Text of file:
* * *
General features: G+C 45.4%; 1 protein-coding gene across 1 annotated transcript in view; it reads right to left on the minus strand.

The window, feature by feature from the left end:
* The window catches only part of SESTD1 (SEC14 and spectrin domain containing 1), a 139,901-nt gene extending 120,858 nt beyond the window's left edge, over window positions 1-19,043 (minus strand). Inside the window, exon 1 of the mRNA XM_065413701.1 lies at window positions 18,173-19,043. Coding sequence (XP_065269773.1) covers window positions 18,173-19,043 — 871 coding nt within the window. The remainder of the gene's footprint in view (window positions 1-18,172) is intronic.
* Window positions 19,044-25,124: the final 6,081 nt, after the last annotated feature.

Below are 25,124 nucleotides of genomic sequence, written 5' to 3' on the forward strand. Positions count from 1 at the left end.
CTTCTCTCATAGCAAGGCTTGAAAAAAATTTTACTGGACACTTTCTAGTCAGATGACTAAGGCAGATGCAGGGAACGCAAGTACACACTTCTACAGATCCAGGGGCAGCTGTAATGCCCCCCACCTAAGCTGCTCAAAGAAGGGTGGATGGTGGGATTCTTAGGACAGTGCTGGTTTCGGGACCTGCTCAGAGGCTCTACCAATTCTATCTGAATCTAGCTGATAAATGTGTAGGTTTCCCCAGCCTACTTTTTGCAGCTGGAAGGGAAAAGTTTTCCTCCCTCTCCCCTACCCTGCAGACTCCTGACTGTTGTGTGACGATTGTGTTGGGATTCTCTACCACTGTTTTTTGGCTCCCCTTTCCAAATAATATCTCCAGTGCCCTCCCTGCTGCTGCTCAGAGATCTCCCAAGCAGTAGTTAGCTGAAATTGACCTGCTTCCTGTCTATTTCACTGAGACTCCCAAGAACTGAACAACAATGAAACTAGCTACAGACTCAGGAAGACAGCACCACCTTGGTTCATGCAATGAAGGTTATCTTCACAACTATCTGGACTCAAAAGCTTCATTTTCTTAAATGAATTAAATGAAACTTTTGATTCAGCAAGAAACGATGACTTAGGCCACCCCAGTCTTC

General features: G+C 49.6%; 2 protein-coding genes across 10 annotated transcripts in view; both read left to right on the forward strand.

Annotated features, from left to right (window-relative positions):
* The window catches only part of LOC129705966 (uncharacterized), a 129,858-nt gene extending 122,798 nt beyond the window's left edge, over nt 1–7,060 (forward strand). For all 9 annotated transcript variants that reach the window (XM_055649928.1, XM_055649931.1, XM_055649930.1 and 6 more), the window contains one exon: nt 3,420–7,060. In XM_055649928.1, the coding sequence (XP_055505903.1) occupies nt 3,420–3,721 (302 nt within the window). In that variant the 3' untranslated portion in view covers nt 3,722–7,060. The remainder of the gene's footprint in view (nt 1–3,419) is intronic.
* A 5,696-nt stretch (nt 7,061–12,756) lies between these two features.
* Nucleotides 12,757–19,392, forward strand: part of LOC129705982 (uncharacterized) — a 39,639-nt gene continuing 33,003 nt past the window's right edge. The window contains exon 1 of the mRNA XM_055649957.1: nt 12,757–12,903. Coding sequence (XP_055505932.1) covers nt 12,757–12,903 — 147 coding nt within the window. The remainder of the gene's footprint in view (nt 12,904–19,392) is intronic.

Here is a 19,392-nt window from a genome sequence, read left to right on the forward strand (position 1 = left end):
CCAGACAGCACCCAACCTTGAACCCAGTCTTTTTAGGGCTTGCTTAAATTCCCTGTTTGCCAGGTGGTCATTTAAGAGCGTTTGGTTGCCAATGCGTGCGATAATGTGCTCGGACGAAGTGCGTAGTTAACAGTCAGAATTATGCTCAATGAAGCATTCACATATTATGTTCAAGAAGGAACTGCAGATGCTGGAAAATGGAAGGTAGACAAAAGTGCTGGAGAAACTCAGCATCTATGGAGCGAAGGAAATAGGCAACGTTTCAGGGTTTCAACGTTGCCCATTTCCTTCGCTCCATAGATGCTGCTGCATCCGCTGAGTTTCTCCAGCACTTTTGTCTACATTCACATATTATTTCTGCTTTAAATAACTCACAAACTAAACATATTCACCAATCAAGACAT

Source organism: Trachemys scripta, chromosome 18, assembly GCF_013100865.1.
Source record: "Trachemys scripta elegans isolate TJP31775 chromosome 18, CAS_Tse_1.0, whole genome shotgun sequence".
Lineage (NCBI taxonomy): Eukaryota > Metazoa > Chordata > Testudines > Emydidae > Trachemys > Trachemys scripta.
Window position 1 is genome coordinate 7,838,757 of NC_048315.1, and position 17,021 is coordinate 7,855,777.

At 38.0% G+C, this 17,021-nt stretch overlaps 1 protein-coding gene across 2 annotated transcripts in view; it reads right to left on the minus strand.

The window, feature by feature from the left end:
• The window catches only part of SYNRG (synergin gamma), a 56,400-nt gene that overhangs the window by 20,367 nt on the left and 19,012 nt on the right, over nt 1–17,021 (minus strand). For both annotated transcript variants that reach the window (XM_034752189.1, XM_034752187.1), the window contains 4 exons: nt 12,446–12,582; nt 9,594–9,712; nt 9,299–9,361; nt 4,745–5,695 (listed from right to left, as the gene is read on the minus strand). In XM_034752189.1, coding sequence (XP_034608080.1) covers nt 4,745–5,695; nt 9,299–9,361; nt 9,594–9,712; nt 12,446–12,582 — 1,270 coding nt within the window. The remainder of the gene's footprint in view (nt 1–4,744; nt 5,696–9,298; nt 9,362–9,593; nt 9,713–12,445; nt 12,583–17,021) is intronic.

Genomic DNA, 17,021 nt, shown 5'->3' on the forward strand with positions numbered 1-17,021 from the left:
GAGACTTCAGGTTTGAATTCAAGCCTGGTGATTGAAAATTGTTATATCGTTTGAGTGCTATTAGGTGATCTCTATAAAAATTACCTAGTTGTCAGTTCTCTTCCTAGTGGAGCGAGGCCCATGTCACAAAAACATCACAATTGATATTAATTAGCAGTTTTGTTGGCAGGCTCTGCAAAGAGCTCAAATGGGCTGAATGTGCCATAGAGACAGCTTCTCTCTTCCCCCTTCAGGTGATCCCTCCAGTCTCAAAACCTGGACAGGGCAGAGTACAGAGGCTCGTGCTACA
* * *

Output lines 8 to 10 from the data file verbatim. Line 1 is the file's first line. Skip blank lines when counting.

Annotated features, from left to right (window-relative positions):
* The window catches only part of LOC129705966 (uncharacterized), a 129,858-nt gene extending 122,798 nt beyond the window's left edge, over nt 1–7,060 (forward strand). For all 9 annotated transcript variants that reach the window (XM_055649928.1, XM_055649931.1, XM_055649930.1 and 6 more), the window contains one exon: nt 3,420–7,060. In XM_055649928.1, the coding sequence (XP_055505903.1) occupies nt 3,420–3,721 (302 nt within the window). In that variant the 3' untranslated portion in view covers nt 3,722–7,060. The remainder of the gene's footprint in view (nt 1–3,419) is intronic.
* A 5,696-nt stretch (nt 7,061–12,756) lies between these two features.